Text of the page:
In summary, the extra performance doesn’t justify the price for about 95% of AutoCAD users. It does in those very specific instances mentioned

b. Gaming(Consumer) Cards 

Do not be put off the word “gaming”. Nobody’s said these GPUs were designed for gaming only. Also remember that Video/Photo editors do not use workstation GPUs.

Q: they are not designed for CAD software, why would they work?

They work because the architecture (the blueprints) of “gaming” GPUs and “workstation” GPUs are very very similar save for a few minor differences(it’s really only drivers).

As a matter of fact, the hardware and architecture of both of these GPU types is becoming more and more similar with the newer and newer generations. In a few more years, there will probably not be a need to separate into two types anymore.

And actually, most of the recent GPUs, perform equally good or even better than workstation GPUs if we talk about price vs performance.

Compatibility

 Any compatibility issues you may encounter will probably be because you either:

  • If it’s recent, you haven’t likely installed the software correctly.
  • The GPU you’ve got is too OLD. If it is, probably a quick driver update will do the trick.

Which graphics card should you pick then?

A) For small designs OR for a class in engineering school:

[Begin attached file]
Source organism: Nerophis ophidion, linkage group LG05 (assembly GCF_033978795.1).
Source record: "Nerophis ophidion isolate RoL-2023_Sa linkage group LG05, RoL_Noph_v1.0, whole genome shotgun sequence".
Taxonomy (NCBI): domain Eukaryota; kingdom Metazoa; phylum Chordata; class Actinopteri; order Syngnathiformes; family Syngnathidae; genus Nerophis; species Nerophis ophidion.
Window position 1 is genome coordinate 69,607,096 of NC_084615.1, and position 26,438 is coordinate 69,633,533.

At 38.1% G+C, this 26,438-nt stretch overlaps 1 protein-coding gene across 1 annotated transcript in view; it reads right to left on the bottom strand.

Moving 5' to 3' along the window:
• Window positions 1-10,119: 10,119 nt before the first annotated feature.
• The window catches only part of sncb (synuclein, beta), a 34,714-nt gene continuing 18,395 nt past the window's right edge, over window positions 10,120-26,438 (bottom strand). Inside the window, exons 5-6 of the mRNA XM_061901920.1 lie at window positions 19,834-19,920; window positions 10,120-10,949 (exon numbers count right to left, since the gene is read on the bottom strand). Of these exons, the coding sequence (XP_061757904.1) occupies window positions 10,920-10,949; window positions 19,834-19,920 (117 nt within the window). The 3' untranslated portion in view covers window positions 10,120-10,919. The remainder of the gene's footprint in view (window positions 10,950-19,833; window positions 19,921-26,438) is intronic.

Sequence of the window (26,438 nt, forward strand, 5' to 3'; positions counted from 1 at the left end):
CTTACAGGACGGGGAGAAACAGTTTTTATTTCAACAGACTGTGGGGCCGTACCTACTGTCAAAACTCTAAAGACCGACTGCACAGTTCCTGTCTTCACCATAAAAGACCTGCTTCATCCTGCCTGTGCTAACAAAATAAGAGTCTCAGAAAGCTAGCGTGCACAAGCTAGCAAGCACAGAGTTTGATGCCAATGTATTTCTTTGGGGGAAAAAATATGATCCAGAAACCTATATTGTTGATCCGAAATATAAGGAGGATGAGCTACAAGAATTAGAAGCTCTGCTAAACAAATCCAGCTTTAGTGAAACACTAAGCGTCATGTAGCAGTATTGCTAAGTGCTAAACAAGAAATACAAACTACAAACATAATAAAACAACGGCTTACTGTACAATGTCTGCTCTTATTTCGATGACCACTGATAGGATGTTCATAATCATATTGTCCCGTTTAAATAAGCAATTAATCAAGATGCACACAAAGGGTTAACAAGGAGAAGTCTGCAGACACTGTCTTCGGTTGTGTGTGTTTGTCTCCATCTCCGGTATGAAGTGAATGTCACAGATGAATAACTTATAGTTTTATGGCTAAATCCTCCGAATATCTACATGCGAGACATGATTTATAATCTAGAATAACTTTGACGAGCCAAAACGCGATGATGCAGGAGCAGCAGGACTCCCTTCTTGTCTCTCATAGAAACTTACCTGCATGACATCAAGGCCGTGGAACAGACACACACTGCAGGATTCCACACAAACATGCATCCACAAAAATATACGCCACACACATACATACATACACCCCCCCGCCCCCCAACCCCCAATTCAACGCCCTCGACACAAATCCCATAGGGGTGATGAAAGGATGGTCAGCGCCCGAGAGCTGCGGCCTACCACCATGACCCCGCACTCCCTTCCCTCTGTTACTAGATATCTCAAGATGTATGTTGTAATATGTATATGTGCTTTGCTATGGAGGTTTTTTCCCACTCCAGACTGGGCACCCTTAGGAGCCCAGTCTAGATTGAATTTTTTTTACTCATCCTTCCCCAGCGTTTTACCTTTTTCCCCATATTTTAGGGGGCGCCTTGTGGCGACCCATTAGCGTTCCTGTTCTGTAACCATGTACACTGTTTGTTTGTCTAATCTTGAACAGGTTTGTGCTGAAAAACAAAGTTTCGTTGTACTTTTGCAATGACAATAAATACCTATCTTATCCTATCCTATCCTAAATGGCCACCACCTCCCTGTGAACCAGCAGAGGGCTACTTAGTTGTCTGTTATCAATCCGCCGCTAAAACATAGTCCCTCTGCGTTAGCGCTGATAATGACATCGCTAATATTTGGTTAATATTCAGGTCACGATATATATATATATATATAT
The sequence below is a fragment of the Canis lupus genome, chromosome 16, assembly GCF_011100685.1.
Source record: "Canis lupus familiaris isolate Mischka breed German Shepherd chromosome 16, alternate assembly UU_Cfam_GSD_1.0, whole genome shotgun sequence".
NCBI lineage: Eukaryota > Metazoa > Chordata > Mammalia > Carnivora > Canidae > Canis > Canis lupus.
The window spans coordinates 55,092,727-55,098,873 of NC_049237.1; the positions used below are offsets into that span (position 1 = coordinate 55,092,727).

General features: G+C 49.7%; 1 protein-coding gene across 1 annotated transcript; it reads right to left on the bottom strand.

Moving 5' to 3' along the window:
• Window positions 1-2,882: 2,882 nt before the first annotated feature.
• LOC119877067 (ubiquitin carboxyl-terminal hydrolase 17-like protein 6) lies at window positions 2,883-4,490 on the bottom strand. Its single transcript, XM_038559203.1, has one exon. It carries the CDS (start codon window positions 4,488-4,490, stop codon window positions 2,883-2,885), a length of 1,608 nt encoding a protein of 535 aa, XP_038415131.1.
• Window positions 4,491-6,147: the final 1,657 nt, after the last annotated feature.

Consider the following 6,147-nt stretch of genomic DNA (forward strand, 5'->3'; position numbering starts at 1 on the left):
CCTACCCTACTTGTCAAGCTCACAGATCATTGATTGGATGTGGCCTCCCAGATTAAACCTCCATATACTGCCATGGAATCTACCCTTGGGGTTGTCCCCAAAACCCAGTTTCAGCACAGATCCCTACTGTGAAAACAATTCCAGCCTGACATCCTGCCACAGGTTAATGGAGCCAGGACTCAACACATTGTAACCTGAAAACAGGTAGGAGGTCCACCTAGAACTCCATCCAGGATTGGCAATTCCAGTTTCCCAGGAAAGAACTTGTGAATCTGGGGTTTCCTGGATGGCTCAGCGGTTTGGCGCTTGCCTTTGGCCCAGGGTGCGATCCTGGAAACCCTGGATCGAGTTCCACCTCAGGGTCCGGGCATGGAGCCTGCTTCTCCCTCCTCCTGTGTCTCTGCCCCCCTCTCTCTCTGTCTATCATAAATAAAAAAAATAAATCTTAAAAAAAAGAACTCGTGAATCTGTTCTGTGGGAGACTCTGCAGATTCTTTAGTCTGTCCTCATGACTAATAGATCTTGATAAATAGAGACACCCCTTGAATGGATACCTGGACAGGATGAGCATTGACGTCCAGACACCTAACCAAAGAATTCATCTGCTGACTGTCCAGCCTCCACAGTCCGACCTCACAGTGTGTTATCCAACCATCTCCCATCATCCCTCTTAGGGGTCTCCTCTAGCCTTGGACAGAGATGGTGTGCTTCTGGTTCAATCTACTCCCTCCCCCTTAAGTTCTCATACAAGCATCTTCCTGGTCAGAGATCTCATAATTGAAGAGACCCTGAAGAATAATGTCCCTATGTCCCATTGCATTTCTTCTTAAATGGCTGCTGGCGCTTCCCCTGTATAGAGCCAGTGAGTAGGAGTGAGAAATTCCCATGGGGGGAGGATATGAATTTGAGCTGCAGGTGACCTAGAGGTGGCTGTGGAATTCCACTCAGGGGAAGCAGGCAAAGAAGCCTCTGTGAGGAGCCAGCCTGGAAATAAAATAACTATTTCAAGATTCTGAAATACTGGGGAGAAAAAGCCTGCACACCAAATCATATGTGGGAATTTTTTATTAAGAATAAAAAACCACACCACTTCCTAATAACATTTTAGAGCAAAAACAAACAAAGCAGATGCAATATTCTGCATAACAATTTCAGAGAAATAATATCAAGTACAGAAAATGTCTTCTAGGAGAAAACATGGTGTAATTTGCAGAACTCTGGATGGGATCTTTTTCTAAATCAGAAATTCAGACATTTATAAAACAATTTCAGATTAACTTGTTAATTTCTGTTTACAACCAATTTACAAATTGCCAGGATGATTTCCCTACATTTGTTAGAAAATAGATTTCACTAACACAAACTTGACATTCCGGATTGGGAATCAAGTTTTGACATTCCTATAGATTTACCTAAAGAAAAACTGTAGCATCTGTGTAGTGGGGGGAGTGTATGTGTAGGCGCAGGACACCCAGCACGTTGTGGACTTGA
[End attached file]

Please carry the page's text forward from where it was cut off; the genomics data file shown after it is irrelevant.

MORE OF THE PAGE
At least a 2 vRAM GPU:

  • GTX 1050,1050Ti, MX250,MX350,MX450. (Older GPUs like the 940,950,960,980M, 970, 950 are compatible and will work too but you won’t find them today especially on laptops).

B) Engineers w/ Mid-Sized Projects

At least 4GBvRAM GPU: That’s  the actual GPU vRAM size recommended by AutoDesk , you can check it here.

  • The GTX 960 has 4GB vRAM and is in fact is the most compatible out ot the bunch (it’s been tested & touted as the best by thousand of users online). If you are building a desktop, you will probably find this one super useful and super cheap because it is 5 years old.
  • Recent GPUs: the updated versions of the 960 are the 1060,2060RTX,3060RTX. All of these are substantially faster and have even more vRAM. More economical GPUs are the 1650GTX and 1050Ti, the latter should be cheaper but as of 2022 it isn’t very common on laptops.

C) Engineers w/ Large Projects